I find it interesting, how so many things in seem to come around full circle. Do any of you have grandmas or maybe great-grandmas who always seemed to know a few home remedies to treat a variety of ailments? My own grandmother didn’t have a huge store of herbal knowledge, but something she always had me drink when I had an upset stomach was ginger ale. She’d give me a few saltines to nibble on too. For many years, I associated ginger ale and saltine crackers with being sick, so I never had it at any other time. Even through all the years growing up and well into adulthood, when ‘modern medicine’ was the way to go (throw out Grandma’s wisdom, in other words), I still turned to ginger ale and saltine crackers when I was sick, especially if I was nauseous.
Out with the old, in with the new. Out with grandma’s remedies, in with pills and antibiotics. I never knew WHY she gave me ginger ale, only that she did and it often helped. Well, now that we’ve got resistant super bugs from antibiotic resistant bacteria – thanks to overuse – a multitude of side effects from drugs and drug interactions, we’re taking another look at grandma and her home remedies. Turns out grandma was pretty darn smart. Scientists are learning more and more about the wonderful healing properties of plants. For example, ginger is a wonderful her to use to quell motion sickness, most any type of nausea, aid digestion, pretty much help your gut. Fresh ginger wasn’t readily available when I was a kid, but ginger ale was in every grocery store. So it seems our society is coming back around to re-examining the wisdom of grandma’s home remedies, passed down through the generations.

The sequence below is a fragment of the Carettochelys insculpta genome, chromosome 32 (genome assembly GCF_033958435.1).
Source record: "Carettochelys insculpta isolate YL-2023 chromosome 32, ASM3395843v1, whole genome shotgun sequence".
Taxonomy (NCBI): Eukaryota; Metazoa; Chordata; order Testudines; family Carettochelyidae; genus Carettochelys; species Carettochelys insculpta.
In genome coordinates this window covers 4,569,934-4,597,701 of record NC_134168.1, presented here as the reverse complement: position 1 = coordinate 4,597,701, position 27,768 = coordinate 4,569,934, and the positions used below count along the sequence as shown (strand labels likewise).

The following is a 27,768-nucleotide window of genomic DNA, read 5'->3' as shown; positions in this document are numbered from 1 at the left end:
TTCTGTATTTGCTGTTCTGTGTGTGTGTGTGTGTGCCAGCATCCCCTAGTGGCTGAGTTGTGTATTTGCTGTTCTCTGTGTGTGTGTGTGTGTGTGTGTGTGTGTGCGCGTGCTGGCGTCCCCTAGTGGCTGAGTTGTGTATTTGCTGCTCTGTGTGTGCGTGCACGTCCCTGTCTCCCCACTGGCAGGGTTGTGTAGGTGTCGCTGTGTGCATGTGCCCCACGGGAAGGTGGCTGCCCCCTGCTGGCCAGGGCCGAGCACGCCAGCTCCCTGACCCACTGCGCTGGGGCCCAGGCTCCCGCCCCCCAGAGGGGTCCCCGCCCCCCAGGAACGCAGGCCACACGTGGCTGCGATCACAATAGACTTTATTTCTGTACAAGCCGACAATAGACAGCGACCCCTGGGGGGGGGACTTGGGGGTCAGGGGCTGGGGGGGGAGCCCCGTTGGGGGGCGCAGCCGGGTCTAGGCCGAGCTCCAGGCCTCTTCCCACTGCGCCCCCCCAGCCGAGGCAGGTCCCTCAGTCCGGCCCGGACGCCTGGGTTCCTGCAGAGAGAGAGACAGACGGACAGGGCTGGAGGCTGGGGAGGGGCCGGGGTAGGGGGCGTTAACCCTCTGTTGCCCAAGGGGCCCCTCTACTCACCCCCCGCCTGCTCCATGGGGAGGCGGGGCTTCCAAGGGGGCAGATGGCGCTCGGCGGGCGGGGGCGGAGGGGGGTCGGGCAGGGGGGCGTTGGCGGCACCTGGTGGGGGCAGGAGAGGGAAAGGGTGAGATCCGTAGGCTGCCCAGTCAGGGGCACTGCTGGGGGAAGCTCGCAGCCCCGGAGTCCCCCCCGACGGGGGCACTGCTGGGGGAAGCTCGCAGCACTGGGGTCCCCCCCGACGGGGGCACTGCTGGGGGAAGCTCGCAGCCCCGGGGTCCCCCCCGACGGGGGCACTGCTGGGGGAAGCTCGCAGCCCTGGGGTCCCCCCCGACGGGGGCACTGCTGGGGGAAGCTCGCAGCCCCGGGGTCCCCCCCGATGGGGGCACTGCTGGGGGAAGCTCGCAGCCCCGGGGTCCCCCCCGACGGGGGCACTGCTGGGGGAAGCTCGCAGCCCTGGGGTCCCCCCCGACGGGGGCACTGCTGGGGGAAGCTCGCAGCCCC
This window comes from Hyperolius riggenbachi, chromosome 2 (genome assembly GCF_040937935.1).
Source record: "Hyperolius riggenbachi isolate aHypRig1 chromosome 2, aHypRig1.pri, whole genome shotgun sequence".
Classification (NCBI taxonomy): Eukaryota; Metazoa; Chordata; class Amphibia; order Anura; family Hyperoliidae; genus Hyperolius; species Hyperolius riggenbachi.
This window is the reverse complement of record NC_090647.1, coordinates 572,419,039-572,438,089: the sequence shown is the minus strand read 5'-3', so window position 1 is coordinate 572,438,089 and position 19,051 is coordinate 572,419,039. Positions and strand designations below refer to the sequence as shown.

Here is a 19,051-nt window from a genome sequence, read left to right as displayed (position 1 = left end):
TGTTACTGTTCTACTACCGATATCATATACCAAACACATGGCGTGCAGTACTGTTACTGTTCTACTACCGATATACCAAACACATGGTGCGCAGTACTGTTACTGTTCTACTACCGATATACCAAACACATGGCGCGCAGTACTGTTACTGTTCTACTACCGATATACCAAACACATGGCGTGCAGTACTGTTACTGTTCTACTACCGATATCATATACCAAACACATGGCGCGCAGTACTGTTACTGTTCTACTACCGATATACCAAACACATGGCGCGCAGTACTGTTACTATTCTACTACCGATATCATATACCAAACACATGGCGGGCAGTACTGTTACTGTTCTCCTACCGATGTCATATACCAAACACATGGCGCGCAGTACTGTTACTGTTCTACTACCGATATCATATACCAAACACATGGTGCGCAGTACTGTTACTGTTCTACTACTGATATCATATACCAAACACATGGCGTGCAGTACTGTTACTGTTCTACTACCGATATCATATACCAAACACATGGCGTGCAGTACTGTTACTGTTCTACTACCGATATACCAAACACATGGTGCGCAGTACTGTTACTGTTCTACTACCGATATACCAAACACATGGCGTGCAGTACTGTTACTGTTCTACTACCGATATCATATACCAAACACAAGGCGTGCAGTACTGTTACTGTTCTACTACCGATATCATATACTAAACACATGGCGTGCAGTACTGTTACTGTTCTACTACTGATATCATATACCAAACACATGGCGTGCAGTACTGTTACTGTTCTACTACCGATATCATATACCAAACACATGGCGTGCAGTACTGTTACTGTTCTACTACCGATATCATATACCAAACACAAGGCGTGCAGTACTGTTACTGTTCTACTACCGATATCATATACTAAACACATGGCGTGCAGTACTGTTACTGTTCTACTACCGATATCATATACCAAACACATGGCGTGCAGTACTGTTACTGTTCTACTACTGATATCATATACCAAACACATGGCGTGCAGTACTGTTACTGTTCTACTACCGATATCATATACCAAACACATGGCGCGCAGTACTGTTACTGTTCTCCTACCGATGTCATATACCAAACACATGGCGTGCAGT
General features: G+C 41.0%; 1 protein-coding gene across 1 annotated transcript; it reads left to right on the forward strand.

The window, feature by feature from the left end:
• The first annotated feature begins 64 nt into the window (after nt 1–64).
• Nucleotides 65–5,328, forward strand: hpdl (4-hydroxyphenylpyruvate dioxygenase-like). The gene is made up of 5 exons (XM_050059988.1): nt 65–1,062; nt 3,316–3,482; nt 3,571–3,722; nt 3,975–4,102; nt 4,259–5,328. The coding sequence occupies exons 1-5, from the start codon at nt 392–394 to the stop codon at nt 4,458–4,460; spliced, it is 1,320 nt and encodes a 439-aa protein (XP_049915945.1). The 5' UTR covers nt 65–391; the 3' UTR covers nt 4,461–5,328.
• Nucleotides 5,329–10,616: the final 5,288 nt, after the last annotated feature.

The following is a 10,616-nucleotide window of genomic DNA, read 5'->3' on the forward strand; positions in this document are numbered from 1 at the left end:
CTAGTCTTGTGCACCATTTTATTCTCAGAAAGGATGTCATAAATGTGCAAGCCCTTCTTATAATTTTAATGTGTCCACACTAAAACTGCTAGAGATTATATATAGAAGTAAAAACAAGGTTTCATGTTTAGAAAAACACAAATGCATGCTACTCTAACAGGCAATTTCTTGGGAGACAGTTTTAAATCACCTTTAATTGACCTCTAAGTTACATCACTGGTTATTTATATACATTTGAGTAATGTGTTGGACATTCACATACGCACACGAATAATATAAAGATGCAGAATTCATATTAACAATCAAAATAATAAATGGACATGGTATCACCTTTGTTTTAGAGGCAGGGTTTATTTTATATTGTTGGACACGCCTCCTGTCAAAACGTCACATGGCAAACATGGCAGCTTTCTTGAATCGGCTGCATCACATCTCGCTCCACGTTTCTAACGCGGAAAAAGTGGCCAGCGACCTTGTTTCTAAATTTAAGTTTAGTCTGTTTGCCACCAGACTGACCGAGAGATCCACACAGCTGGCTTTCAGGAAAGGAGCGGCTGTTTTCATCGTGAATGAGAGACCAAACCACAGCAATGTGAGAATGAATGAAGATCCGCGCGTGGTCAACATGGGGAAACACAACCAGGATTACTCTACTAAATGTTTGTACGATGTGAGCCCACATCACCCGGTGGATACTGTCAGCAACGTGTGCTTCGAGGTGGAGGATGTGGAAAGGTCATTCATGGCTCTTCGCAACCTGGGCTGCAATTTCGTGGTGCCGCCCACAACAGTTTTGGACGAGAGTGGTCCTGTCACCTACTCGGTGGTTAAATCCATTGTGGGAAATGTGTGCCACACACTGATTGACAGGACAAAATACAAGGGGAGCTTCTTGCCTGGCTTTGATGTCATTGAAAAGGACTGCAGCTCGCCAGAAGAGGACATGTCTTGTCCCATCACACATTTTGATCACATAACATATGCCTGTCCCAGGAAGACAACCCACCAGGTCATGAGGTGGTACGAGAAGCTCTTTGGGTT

That’s just one simple example. Did you have a smart grandma too? What kinds of home remedies did she use? Do you use any of them now? I still drink ginger ale, and gave it to my kids when they were sick. My husband has been sick this past week and guess what I picked up at the store on my way home from work? You guessed it – ginger ale.
Luckily, I’ve got access to fresh ginger and have been learning new ways to use it medicinally. Here’s a super easy recipe for infusing ginger into honey. It works great and tastes great in herbal tea (any tea actually).
GINGER INFUSED HONEY
Just take a hunk of fresh ginger (it should be firm and smooth), peel it, then either grate or dice finely, or process in a food processor with a teaspoon or so of water. Put that into a small saucepan, and just barely cover with raw, organic honey. Heat on low for at least 30 minutes, stirring occasionally, until the ginger is soft and the honey has a pungent ginger-ness to it. You can either strain the mixture through a metal sieve to remove the ginger (by the way you then eat the little bits of ginger for a zingy treat), or you can put it all together in a clean screw top jar and pop into the fridge. It’ll last for quite a long time, certainly enough to get you through cold and flu season. Add a spoonful to your tea, by itself, however you normally use honey at your house. It’s very soothing on an irritated throat. It’s also good to have when you’re healthy! Think of it as a good boost for your system, like a vitamin. Lots of nutrients in ginger, so use it in your cooking, your drinks, in all kinds of ways. You can even add some to brandy.